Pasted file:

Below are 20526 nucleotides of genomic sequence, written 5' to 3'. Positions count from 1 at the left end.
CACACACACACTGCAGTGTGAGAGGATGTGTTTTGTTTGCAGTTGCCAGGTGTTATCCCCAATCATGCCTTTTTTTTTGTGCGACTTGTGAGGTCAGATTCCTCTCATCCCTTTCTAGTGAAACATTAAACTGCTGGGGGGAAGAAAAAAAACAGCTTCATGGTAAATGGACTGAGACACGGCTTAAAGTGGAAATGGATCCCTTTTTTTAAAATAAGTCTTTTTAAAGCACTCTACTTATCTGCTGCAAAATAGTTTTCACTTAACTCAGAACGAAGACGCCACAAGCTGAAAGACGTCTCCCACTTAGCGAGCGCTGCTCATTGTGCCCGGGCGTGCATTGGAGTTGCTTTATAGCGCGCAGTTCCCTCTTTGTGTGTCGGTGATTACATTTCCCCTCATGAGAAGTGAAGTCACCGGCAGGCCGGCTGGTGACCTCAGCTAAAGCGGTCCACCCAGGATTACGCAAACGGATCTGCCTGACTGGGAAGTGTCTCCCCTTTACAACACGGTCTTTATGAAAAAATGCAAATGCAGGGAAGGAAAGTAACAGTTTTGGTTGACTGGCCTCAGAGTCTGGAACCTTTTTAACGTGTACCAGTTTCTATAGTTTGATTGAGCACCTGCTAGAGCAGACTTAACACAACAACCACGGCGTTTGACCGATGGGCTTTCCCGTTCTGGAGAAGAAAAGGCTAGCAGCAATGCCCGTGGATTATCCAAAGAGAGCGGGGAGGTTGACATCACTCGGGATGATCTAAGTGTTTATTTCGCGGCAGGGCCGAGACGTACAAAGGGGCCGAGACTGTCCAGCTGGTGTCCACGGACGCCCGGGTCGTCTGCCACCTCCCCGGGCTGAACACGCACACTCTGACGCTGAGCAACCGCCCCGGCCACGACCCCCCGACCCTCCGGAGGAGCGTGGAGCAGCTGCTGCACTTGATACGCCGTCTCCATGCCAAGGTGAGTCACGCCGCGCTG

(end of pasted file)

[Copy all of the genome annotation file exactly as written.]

Below are 20526 nucleotides of genomic sequence, written 5' to 3'. Positions count from 1 at the left end.
CACACACACACTGCAGTGTGAGAGGATGTGTTTTGTTTGCAGTTGCCAGGTGTTATCCCCAATCATGCCTTTTTTTTTGTGCGACTTGTGAGGTCAGATTCCTCTCATCCCTTTCTAGTGAAACATTAAACTGCTGGGGGGAAGAAAAAAAACAGCTTCATGGTAAATGGACTGAGACACGGCTTAAAGTGGAAATGGATCCCTTTTTTTAAAATAAGTCTTTTTAAAGCACTCTACTTATCTGCTGCAAAATAGTTTTCACTTAACTCAGAACGAAGACGCCACAAGCTGAAAGACGTCTCCCACTTAGCGAGCGCTGCTCATTGTGCCCGGGCGTGCATTGGAGTTGCTTTATAGCGCGCAGTTCCCTCTTTGTGTGTCGGTGATTACATTTCCCCTCATGAGAAGTGAAGTCACCGGCAGGCCGGCTGGTGACCTCAGCTAAAGCGGTCCACCCAGGATTACGCAAACGGATCTGCCTGACTGGGAAGTGTCTCCCCTTTACAACACGGTCTTTATGAAAAAATGCAAATGCAGGGAAGGAAAGTAACAGTTTTGGTTGACTGGCCTCAGAGTCTGGAACCTTTTTAACGTGTACCAGTTTCTATAGTTTGATTGAGCACCTGCTAGAGCAGACTTAACACAACAACCACGGCGTTTGACCGATGGGCTTTCCCGTTCTGGAGAAGAAAAGGCTAGCAGCAATGCCCGTGGATTATCCAAAGAGAGCGGGGAGGTTGACATCACTCGGGATGATCTAAGTGTTTATTTCGCGGCAGGGCCGAGACGTACAAAGGGGCCGAGACTGTCCAGCTGGTGTCCACGGACGCCCGGGTCGTCTGCCACCTCCCCGGGCTGAACACGCACACTCTGACGCTGAGCAACCGCCCCGGCCACGACCCCCCGACCCTCCGGAGGAGCGTGGAGCAGCTGCTGCACTTGATACGCCGTCTCCATGCCAAGGTGAGTCACGCCGCGCTG